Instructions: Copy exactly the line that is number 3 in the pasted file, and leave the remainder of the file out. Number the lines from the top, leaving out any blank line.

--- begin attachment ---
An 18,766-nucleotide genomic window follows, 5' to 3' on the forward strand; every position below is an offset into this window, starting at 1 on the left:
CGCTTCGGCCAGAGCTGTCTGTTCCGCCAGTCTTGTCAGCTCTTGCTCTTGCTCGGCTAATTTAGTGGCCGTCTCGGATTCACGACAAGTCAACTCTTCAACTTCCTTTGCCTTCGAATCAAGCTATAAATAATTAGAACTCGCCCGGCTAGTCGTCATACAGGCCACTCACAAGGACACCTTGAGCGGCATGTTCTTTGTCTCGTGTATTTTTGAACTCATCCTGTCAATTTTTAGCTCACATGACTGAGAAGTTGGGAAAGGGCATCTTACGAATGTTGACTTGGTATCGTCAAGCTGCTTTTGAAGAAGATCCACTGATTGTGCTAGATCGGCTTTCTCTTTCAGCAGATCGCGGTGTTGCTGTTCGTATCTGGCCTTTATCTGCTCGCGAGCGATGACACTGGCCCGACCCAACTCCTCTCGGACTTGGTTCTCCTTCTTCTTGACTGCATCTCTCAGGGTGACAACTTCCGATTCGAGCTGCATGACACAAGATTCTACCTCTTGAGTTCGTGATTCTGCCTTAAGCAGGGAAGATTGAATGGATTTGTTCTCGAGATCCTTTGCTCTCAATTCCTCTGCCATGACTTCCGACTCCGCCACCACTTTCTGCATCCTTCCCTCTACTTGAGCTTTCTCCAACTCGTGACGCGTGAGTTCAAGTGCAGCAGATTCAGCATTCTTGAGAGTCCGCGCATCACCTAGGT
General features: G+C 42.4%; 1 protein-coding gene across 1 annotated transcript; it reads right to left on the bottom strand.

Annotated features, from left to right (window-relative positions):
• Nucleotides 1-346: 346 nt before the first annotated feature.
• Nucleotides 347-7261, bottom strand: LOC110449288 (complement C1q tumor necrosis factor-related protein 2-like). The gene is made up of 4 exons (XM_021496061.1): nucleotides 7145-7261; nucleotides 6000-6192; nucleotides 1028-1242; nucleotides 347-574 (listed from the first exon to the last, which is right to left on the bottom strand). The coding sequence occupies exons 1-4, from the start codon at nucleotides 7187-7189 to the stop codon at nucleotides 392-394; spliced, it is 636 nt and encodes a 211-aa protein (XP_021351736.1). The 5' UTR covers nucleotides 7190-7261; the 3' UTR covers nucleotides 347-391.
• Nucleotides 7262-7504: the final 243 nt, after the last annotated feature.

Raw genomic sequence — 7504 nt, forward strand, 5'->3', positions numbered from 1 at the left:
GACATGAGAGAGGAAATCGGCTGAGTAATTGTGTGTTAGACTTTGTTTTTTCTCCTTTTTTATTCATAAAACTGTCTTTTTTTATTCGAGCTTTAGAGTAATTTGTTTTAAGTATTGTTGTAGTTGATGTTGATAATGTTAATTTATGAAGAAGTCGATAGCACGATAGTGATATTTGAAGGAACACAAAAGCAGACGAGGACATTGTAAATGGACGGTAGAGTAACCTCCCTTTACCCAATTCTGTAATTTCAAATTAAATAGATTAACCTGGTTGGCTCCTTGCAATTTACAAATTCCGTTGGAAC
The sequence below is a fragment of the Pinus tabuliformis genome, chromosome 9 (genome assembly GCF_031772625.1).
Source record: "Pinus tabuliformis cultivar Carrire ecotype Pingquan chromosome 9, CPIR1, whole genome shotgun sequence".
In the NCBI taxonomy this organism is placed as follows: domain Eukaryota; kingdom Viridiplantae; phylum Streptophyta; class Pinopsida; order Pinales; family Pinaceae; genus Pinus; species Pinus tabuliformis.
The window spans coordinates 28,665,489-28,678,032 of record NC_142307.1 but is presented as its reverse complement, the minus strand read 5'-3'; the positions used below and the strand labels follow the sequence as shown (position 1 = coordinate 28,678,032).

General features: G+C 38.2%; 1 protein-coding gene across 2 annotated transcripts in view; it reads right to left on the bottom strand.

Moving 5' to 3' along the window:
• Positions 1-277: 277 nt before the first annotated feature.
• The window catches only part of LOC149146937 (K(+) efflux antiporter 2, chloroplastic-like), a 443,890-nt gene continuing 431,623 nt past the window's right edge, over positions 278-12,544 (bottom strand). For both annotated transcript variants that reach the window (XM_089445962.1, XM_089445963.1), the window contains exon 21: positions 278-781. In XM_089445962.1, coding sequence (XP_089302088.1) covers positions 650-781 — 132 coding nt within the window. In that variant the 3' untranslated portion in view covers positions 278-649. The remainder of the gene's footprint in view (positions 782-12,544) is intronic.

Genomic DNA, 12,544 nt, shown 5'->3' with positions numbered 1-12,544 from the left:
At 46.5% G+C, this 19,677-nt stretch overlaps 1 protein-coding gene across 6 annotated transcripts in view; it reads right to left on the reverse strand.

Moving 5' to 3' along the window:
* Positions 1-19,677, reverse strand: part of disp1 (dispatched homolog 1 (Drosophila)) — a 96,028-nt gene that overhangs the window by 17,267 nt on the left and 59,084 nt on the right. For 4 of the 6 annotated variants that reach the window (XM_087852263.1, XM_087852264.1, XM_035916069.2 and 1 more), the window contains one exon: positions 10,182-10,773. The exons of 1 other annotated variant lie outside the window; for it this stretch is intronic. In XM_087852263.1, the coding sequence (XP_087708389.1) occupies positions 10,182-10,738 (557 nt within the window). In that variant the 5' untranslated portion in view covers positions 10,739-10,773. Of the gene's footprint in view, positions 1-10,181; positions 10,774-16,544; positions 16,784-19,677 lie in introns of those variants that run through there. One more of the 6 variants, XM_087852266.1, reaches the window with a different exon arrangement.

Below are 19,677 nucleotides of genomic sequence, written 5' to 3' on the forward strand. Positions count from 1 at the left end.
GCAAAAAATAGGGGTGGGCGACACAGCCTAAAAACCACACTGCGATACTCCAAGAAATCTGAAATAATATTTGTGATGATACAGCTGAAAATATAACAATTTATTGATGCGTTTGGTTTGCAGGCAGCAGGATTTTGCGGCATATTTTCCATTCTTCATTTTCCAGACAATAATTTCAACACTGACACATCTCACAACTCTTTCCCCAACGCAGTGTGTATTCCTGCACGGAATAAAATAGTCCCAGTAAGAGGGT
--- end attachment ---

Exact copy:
General features: G+C 42.4%; 1 protein-coding gene across 1 annotated transcript; it reads right to left on the bottom strand.